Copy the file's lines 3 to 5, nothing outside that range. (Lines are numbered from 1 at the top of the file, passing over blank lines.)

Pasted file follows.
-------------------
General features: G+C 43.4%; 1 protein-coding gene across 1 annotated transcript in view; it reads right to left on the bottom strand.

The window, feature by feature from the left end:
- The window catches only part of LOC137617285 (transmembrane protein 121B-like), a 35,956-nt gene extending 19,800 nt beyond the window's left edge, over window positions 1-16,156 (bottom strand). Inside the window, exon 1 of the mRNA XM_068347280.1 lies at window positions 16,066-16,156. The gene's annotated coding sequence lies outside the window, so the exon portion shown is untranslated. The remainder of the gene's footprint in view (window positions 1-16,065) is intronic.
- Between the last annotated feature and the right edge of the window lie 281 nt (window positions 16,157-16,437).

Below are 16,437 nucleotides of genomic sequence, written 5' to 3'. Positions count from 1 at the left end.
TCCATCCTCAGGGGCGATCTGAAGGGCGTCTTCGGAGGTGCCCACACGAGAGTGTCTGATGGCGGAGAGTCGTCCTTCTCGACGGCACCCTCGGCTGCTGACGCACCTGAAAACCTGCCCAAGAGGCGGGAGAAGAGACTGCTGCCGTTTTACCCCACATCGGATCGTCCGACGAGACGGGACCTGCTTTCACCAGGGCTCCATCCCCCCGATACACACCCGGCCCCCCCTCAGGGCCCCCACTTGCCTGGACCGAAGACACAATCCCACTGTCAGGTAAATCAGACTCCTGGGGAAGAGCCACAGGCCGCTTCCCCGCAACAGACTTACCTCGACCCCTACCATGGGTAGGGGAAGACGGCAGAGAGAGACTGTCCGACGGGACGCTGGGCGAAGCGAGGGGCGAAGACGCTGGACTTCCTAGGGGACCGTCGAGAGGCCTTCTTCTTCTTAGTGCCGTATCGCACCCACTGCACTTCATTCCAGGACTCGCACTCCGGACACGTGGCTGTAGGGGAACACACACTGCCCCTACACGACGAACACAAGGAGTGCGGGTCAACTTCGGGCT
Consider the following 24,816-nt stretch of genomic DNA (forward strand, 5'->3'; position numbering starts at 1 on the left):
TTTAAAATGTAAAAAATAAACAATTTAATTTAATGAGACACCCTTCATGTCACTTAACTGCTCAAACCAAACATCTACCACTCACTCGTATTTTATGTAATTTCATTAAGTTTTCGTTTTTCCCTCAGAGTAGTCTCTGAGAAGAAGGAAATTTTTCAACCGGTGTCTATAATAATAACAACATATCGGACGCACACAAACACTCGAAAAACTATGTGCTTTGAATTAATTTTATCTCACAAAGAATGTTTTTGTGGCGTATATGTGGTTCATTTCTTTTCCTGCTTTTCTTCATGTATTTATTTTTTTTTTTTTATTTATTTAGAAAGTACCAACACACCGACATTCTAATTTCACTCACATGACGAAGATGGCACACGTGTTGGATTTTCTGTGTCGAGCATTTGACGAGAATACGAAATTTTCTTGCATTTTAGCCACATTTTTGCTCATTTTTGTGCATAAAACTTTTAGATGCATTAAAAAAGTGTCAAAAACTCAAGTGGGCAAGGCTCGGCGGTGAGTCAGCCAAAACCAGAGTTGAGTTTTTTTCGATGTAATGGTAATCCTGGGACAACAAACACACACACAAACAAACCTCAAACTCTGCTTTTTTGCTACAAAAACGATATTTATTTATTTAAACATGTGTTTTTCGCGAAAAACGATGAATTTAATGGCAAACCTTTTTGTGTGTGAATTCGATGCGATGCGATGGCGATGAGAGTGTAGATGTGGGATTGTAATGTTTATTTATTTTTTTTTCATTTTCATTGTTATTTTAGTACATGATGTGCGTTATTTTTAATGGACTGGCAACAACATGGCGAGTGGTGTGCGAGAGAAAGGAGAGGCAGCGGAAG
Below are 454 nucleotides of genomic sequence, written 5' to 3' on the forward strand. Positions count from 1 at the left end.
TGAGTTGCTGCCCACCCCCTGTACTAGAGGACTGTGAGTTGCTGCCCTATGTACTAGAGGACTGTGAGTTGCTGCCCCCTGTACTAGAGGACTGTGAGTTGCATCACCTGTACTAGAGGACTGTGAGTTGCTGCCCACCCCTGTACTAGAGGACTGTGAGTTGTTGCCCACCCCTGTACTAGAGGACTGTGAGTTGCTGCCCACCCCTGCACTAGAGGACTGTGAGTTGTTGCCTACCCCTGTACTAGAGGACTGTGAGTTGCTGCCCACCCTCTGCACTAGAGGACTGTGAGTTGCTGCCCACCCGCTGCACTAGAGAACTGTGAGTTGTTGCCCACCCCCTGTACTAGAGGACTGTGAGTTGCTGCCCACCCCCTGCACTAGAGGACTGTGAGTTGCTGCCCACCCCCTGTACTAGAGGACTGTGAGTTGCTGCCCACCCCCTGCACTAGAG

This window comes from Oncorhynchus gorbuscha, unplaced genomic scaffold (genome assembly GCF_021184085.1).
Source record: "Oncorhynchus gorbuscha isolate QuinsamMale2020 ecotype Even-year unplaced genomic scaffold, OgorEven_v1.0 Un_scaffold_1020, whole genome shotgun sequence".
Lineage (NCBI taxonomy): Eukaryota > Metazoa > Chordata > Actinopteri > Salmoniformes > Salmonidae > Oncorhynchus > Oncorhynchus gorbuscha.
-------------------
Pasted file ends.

- The window catches only part of LOC137617285 (transmembrane protein 121B-like), a 35,956-nt gene extending 19,800 nt beyond the window's left edge, over window positions 1-16,156 (bottom strand). Inside the window, exon 1 of the mRNA XM_068347280.1 lies at window positions 16,066-16,156. The gene's annotated coding sequence lies outside the window, so the exon portion shown is untranslated. The remainder of the gene's footprint in view (window positions 1-16,065) is intronic.
- Between the last annotated feature and the right edge of the window lie 281 nt (window positions 16,157-16,437).

Below are 16,437 nucleotides of genomic sequence, written 5' to 3'. Positions count from 1 at the left end.